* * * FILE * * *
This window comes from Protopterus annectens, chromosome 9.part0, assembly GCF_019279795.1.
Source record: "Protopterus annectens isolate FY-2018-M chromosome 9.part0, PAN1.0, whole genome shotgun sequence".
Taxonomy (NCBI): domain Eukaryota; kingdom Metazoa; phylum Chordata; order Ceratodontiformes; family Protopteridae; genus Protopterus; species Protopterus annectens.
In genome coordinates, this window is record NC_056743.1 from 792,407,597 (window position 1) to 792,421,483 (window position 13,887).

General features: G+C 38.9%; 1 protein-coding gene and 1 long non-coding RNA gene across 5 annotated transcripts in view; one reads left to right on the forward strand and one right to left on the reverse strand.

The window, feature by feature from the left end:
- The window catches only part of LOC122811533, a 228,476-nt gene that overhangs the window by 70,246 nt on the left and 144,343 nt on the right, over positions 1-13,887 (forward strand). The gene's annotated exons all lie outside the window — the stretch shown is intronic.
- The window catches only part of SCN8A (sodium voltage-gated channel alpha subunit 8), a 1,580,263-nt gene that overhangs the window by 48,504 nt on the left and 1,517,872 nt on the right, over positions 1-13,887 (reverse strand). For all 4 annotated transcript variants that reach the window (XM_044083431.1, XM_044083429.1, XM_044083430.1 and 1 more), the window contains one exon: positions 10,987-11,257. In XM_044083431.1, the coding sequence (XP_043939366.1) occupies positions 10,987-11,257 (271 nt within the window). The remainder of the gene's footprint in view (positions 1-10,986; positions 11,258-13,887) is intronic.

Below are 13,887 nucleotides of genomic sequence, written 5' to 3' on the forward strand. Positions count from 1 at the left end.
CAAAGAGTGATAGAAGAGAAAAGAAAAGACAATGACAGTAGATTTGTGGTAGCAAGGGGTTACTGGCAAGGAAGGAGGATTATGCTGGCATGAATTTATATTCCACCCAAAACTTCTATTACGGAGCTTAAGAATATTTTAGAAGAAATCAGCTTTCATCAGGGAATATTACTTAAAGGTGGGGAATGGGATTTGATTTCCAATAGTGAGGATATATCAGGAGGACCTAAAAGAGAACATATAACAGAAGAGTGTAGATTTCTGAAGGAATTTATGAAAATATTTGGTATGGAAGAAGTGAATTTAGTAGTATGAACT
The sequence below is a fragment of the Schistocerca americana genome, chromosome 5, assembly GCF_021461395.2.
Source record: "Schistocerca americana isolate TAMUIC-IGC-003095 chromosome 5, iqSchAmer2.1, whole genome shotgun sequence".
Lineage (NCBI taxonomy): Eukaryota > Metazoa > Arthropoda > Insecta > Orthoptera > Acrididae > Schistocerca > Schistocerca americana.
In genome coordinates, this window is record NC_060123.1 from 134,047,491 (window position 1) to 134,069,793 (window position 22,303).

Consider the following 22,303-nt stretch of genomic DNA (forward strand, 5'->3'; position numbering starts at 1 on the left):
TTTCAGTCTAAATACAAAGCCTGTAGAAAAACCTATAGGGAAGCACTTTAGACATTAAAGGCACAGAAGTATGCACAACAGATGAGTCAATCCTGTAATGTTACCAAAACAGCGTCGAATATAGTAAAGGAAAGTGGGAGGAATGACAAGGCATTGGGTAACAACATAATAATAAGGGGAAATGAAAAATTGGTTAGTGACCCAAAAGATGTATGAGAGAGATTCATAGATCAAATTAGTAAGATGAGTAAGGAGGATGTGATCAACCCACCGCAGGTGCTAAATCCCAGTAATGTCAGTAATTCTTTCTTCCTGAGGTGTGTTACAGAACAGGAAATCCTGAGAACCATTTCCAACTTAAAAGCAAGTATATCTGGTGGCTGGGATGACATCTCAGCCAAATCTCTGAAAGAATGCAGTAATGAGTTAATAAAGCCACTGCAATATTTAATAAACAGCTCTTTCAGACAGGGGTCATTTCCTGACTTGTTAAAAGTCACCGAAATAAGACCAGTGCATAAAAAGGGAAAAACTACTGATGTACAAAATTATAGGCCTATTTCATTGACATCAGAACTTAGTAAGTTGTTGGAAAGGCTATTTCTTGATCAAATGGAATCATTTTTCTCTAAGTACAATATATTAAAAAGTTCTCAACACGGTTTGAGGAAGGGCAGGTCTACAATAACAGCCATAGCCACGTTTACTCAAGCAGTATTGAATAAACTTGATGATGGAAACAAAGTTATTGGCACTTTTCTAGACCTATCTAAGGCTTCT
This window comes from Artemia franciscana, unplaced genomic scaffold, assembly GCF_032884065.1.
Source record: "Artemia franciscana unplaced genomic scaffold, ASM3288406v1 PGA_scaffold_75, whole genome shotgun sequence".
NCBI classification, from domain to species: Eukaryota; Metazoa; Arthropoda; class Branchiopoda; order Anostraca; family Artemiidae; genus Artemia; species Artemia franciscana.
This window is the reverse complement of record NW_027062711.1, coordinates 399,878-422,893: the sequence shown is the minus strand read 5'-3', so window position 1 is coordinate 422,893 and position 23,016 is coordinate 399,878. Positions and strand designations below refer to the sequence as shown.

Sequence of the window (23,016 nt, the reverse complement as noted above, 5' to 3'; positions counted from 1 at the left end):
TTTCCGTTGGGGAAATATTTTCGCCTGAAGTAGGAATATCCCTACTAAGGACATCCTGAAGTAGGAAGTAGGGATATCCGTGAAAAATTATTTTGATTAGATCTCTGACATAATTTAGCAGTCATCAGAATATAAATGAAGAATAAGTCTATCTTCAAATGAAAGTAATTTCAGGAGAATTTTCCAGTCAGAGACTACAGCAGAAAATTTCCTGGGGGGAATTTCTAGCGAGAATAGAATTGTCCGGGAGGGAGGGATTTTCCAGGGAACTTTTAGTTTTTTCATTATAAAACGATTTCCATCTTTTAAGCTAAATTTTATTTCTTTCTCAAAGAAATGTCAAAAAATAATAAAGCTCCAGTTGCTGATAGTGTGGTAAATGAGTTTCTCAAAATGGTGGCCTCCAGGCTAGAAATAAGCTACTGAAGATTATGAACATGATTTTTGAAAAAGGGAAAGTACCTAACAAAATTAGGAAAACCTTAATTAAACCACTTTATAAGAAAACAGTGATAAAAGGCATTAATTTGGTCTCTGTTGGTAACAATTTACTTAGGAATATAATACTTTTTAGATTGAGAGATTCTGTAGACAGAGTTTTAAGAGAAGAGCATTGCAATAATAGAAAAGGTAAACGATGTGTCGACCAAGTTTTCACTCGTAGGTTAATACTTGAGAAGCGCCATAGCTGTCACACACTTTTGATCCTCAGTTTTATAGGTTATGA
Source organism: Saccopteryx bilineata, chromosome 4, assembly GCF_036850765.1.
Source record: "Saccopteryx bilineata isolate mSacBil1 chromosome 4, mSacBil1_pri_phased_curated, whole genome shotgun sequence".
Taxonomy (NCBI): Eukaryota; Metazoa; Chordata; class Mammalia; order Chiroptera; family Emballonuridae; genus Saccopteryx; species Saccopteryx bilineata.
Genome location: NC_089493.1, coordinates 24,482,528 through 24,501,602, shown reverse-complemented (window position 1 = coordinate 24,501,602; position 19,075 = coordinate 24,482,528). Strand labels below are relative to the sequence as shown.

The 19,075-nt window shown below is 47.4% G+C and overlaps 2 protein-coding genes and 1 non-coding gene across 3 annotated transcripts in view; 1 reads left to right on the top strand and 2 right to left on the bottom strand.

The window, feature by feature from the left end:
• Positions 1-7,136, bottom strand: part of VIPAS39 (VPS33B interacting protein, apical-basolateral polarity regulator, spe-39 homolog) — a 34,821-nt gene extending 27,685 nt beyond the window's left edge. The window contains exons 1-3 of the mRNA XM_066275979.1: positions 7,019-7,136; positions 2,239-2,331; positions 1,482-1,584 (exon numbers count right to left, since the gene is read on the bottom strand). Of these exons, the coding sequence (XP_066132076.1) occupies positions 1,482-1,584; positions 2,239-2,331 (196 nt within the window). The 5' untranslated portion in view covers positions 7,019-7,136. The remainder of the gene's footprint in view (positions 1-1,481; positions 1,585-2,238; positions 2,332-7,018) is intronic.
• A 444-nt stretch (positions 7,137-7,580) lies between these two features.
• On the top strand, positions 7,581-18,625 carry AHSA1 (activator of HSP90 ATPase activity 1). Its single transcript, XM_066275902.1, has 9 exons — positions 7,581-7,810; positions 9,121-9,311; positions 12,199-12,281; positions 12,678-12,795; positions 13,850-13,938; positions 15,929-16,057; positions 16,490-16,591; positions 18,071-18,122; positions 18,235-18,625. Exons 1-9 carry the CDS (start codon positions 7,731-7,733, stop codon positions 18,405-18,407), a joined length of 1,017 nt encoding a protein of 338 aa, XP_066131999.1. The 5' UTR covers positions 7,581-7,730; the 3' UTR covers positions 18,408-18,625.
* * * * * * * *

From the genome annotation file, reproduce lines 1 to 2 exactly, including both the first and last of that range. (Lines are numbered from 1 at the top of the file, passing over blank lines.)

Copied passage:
This window comes from Protopterus annectens, chromosome 9.part0, assembly GCF_019279795.1.
Source record: "Protopterus annectens isolate FY-2018-M chromosome 9.part0, PAN1.0, whole genome shotgun sequence".